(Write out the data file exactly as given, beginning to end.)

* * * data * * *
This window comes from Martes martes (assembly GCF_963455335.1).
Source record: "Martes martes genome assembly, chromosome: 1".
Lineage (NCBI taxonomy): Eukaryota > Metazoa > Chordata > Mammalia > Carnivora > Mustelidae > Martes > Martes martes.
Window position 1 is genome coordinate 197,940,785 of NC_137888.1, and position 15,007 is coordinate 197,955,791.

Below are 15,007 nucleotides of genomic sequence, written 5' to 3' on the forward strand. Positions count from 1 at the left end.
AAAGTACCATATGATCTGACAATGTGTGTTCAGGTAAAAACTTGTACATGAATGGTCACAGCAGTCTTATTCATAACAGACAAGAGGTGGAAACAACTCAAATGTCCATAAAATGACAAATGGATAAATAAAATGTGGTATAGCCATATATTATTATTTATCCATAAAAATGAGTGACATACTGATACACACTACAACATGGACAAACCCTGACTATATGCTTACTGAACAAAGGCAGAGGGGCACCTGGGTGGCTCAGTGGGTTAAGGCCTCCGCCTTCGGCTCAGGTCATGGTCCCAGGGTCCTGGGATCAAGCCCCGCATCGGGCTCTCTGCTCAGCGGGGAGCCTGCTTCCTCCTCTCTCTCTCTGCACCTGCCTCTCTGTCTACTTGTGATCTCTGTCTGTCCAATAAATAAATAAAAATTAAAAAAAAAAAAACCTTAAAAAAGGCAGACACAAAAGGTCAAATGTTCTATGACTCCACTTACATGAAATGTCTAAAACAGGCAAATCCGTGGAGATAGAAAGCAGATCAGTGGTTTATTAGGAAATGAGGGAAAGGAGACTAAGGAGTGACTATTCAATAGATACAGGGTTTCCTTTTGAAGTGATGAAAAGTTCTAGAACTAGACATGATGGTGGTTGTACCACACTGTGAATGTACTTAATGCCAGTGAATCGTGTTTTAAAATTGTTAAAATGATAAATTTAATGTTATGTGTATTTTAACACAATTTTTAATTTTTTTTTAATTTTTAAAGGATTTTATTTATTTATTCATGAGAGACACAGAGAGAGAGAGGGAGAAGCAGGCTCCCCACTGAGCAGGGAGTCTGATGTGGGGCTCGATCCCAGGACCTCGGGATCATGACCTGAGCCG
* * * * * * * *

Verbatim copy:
This window comes from Martes martes (assembly GCF_963455335.1).
Source record: "Martes martes genome assembly, chromosome: 1".
Lineage (NCBI taxonomy): Eukaryota > Metazoa > Chordata > Mammalia > Carnivora > Mustelidae > Martes > Martes martes.
Window position 1 is genome coordinate 197,940,785 of NC_137888.1, and position 15,007 is coordinate 197,955,791.

Below are 15,007 nucleotides of genomic sequence, written 5' to 3' on the forward strand. Positions count from 1 at the left end.
AAAGTACCATATGATCTGACAATGTGTGTTCAGGTAAAAACTTGTACATGAATGGTCACAGCAGTCTTATTCATAACAGACAAGAGGTGGAAACAACTCAAATGTCCATAAAATGACAAATGGATAAATAAAATGTGGTATAGCCATATATTATTATTTATCCATAAAAATGAGTGACATACTGATACACACTACAACATGGACAAACCCTGACTATATGCTTACTGAACAAAGGCAGAGGGGCACCTGGGTGGCTCAGTGGGTTAAGGCCTCCGCCTTCGGCTCAGGTCATGGTCCCAGGGTCCTGGGATCAAGCCCCGCATCGGGCTCTCTGCTCAGCGGGGAGCCTGCTTCCTCCTCTCTCTCTCTGCACCTGCCTCTCTGTCTACTTGTGATCTCTGTCTGTCCAATAAATAAATAAAAATTAAAAAAAAAAAAACCTTAAAAAAGGCAGACACAAAAGGTCAAATGTTCTATGACTCCACTTACATGAAATGTCTAAAACAGGCAAATCCGTGGAGATAGAAAGCAGATCAGTGGTTTATTAGGAAATGAGGGAAAGGAGACTAAGGAGTGACTATTCAATAGATACAGGGTTTCCTTTTGAAGTGATGAAAAGTTCTAGAACTAGACATGATGGTGGTTGTACCACACTGTGAATGTACTTAATGCCAGTGAATCGTGTTTTAAAATTGTTAAAATGATAAATTTAATGTTATGTGTATTTTAACACAATTTTTAATTTTTTTTTAATTTTTAAAGGATTTTATTTATTTATTCATGAGAGACACAGAGAGAGAGAGGGAGAAGCAGGCTCCCCACTGAGCAGGGAGTCTGATGTGGGGCTCGATCCCAGGACCTCGGGATCATGACCTGAGCCG